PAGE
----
We’ve been waiting for it for months, and the time is finally here! The long-awaited, R-rated Logan is set to hit theaters this weekend, which had me sprinting to my closest theater to see it for myself. The following review will be spoiler free.
Logan is directed by James Mangold and once again stars Hugh Jackman as Wolverine and Patrick Stewart as Professor X along with newcomer Dafne Keen as Laura. The year is 2029 and Logan is in poor shape. His healing factor has severely declined, causing his body to be scarred all over. In an attempt to lay low, Logan gets a job as a limousine driver in the Southwest while saving up his money to be able to buy a boat with Charles, who also is in pretty rough shape. However, before he can head out to sea, Logan gets caught up in the plight of the young Laura as she attempts to flee from a nefarious foe, leading to some disastrous results.
Although everyone’s excitement level leading up to the release of Logan was most definitely high, there was also some bittersweet feelings involved as well since Hugh Jackman has made it abundantly clear that this is the last time he will play Wolverine in a film. Whether you believe him or not is entirely up to you, but the creative team behind the movie certainly set up for Logan to be Jackman’s swan song, making the movie the first R-rated Wolverine movie to finally give the character justice while pulling story threads from the popular Wolverine comic book story line, “Old Man Logan.”
The trailers released for the movie definitely gave that darker, grittier feel that fans of the Wolverine character were hoping for (it was certainly a change from watching Wolverine fight the Blob in a boxing ring while will.i.am watched). James Mangold exclaimed that this movie would certainly be a departure from the typical superhero movie, saying that he would only make the film if the studio kept its meddling to a minimum, allowing him to create a disconnected, different take on the franchise that can stand alone without worrying about setting up future movies. It’s always intriguing to see when a director attempts to make a movie that alters genre norms.
After two hours and fifteen minutes, I left the theater in awe of what Logan was able to accomplish.
I need to give credit to James Mangold and Fox Studios for the creation of this film. Logan was a major risk, so Fox is certainly deserves praise for allowing James Mangold to see out his vision in a time where all we hear about is studios getting too heavily involved in the production of massive superhero movies like Suicide Squad or Batman V Superman. Logan is unlike any superhero movie I’ve seen, almost playing like an independent film at times when the pacing of the movie dips down to give solid characterization. James Mangold’s vision for this movie is incredibly bold, pulling no punches (the crowd left in silence as the end credits came over the screen). The film certainly earns its R-rating, but the violence is never gratuitous, it fits for the material on screen. There’s also no massive end of the world stakes that the film resorts to in its final act, allowing for the performances of each character to shine.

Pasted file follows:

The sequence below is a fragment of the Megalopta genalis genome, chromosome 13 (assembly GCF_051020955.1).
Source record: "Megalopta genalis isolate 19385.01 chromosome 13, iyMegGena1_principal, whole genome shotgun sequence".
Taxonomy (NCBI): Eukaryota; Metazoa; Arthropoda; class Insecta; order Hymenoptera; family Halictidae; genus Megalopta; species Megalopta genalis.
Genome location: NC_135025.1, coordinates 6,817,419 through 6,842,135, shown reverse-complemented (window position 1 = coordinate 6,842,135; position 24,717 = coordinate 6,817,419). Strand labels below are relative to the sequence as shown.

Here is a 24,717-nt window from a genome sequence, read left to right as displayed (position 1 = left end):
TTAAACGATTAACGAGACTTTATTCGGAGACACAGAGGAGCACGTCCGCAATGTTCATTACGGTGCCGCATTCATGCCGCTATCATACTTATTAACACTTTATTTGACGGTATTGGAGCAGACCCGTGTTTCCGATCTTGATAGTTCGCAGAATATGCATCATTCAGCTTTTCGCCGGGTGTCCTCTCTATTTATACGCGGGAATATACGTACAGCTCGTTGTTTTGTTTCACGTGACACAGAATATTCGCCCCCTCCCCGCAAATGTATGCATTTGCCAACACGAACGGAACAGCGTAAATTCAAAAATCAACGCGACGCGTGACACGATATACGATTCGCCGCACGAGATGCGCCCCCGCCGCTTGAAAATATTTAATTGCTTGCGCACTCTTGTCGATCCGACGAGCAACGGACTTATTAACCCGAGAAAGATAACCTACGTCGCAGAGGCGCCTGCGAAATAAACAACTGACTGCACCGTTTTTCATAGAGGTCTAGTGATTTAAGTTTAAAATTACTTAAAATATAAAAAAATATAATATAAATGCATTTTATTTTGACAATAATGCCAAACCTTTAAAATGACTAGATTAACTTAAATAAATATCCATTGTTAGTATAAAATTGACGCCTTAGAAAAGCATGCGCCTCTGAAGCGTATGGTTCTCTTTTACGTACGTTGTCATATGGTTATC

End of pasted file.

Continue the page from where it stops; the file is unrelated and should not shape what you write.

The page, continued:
The performances by Hugh Jackman and Patrick Stewart are out of control. Not only do we get to see Wolverine slice and dice people like never before because of the R-rating, we also get a very nuanced performance that we have yet to see from the character. Wolverine is very damaged at this point, struggling to continue living until he finds his purpose in this film, but even then he’s still reluctant. Jackman is so subtle yet powerful, which contrasts mightily to Patrick Stewart who is really tough to watch at points in the movie (which is one of the highest compliments I can give Stewart). Seeing a much older, ailing Charles Xavier played well with the overall tone of Logan, but also added a lot weight to the storytelling that James Mangold created. I know it’s March, but I’m heavily entrenched as the leader of the movement to get Patrick Stewart an Oscar for best supporting actor, because he is THAT good in this film.
Logan achieves dramatic depth unlike any superhero movie in a long time (maybe since The Dark Knight), bringing you to tears in a couple instances throughout the film. The film trusts its audience to be invested in the characters, having much time between action set pieces to set up character motives. You understand each character, so when the action does occur, it becomes even more emotional and gripping. Logan is proof that we don’t need a city falling from the sky a la Avengers: Age of Ultron to be riveted by action.
Although the film stands alone from the other X-Men films, Mangold definitely adds some nice little moments that honor the legacy of Hugh Jackman as Wolverine while not becoming overbearing. Every nod to Jackman’s character is very subtle, such as instruments in the score sounding similar to bagpipes as to simulate the end of an era. Everything about Logan is very tasteful, leading to a satisfying, deep ride of the film. Logan, while a self-contained story, is clearly a melancholy celebration of the joy that Hugh Jackman has given us as Wolverine for the past seventeen years.
So overall, Logan is easily one of the best superhero films of recent memory. It’s emotional, gripping, and incredibly tense. The film isn’t afraid to take risks, which results in an immensely satisfying movie that will stand the test of time. Logan gets an A+. If this film isn’t in my top five movies at the end of the year, then we’re in for an amazing year in film.
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